- Reduce trash by donating gently used items to thrift stores and by joining your local freecycle list. Freecycle can be a great way to get rid of all kinds of things from old appliances to leftover building materials to toys to scrap metal.
- Reduce waste by switching to cloth and other options for napkins, paper towels, diapers, and feminine products. Americans throw away 570 diapers per second, or 49 million diapers a day! There are many sources online for patterns to make your own diapers and pads, and products like the diva cup, keeper or moon cup can eliminate waste even further, which not only saves garbage but on the production end of such disposables as well. Switch to reusable coffee filters or loose tea. Compost unbleached paper towels and napkins like those from 7th Generation.
- Reuse before recycling or trashing. Many areas, for instance, don't recycle plastics other than #1 and #2. While working to change that in our community, we can reuse as many of these plastics as possible. Some ideas include: seedling containers; feed scoops; craft projects; food storage; other kinds of storage for craft or sewing items, small kids' toys, workbench organization, etc. Reuse those shopping bags. When I forget my cloth bags, I ask for paper and use those to hold mixed paper recyclables so I can toss the whole bag in the county recycling bin when full. Toilet paper rolls can be great fire starters: some folks stuff them with dryer lint, but better to turn off the dryer altogether and forgo the lint. Glass bottles and jars can be reused multiple times for storing leftovers, among many other uses.
- Reuse office paper by printing on both sides or by giving it to kids for art paper.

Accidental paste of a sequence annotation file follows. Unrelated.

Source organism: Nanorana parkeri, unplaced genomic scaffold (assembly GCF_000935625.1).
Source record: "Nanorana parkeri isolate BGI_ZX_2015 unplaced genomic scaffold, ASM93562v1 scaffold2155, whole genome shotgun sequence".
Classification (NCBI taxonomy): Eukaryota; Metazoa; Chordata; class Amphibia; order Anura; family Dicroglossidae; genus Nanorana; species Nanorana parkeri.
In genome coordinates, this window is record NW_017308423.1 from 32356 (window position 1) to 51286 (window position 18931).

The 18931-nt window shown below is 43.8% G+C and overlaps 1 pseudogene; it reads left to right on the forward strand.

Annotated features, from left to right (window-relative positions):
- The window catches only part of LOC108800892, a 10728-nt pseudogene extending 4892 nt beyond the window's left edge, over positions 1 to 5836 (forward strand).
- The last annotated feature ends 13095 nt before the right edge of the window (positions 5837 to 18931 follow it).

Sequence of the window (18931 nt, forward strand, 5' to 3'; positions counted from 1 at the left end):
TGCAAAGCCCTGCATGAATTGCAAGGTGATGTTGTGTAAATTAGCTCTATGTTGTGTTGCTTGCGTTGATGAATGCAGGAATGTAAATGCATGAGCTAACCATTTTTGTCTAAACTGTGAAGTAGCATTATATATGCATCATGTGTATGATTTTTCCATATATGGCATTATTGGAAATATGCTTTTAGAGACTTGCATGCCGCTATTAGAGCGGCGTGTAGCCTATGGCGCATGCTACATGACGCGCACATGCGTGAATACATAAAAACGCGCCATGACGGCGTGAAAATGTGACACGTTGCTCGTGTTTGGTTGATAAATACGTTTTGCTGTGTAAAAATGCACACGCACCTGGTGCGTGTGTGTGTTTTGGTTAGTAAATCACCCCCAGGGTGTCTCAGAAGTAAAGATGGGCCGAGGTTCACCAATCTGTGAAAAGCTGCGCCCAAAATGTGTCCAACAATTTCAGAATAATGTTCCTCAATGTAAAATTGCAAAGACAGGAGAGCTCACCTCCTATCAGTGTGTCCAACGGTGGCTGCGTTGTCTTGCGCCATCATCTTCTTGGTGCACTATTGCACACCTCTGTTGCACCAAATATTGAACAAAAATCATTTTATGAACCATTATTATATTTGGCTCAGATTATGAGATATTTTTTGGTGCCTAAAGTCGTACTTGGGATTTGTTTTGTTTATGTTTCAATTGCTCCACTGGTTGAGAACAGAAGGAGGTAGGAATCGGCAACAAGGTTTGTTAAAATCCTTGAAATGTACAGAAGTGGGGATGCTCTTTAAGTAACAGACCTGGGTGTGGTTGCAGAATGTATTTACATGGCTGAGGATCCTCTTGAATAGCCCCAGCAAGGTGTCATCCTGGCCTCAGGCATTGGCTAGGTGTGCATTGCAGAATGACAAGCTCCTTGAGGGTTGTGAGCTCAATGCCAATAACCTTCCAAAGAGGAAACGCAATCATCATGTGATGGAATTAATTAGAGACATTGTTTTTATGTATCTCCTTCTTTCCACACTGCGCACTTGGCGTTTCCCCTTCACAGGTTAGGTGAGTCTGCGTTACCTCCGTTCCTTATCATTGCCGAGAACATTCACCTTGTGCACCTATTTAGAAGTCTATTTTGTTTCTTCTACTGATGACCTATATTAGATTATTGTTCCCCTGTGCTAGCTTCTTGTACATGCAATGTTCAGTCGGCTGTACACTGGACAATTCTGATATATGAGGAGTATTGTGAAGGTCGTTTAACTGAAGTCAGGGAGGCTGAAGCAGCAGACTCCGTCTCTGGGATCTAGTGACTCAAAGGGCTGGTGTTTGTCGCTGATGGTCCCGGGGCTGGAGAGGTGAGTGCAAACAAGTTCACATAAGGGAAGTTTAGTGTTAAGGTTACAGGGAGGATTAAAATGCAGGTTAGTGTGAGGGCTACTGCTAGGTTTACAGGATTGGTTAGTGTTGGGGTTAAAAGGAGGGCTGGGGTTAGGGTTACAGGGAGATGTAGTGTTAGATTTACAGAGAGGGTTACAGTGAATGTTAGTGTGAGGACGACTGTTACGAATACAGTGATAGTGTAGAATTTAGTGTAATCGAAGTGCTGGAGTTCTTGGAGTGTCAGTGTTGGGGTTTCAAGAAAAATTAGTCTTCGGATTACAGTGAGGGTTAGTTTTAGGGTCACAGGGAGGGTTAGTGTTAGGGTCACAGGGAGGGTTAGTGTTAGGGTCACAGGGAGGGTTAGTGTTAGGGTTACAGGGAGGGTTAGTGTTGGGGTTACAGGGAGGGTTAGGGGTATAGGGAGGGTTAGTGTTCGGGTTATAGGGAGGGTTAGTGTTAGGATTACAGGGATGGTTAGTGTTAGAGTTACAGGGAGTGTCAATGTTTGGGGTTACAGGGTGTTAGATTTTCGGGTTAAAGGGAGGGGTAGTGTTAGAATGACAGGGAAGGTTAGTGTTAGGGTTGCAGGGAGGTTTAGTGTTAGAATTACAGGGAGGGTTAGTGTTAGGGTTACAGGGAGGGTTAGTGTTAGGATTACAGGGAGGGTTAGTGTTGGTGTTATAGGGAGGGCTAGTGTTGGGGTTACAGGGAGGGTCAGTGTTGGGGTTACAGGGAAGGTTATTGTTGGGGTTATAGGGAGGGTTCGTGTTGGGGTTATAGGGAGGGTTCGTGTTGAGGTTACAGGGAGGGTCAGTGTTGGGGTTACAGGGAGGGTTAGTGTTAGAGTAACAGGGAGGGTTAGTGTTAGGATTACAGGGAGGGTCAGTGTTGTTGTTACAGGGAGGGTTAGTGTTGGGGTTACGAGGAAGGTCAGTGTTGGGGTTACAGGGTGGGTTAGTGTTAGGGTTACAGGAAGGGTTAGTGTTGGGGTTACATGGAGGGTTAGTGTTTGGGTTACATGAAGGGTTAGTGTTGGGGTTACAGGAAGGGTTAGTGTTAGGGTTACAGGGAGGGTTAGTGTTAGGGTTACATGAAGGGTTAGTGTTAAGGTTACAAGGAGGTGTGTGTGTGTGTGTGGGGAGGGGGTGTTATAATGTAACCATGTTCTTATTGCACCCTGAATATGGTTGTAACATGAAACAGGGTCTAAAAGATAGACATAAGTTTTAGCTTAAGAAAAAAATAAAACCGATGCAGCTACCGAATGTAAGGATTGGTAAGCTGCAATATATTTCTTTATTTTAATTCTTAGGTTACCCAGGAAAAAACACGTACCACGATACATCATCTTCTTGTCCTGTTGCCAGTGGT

- Repurpose old and worn items by creating something new, limited only by your own imagination and innovation. I like to reuse broken pots and similar items as garden art, making cool and attractive homes for toads and other beneficial critters.
- Reuse those corrugated cardboard boxes to create a garden. They're great for killing turf, weed suppression, and for creating "lasagna" gardens. They can also be composted in a large active pile or by shredding. Small boxes, cardboard or paperboard, make great storage containers for the home as well. Kids can come up with hundreds of ways to reuse boxes, from forts to doll houses to treasure containers. Kids can be your best reusers, so don't overlook them!
- Recycle: set up household recycling center. Find out what your county/ province recycles and designate different areas or collection bins for each. Ikea is a great source for reasonably priced bins, though most of them aren't for outside use. I splurged for mine from Plow & Hearth, and they've held up beautifully. Newspapers can be bundled, and office paper contained neatly in bags or bins, but no one had a great system for the larger boxes, which just seem to spill everywhere. Though one person pointed out the usefulness of this in terms of reminding them to go to the recycling center!
- Recycle or dispose of those hazardous household waste products properly: computers, cell phones, batteries, oil, paints, etc. E-waste disposal: what to do with those computers and cell phones. Compact Fluorescents: what to do when those cfl's go out; those who live near Ikea can drop them off there and get some recycling bins all at the same time—kudos to Ikea for their environmental efforts. Eliminate as many of these household hazards as possible if you haven't already: check out this source for non-hazardous alternatives to many household products.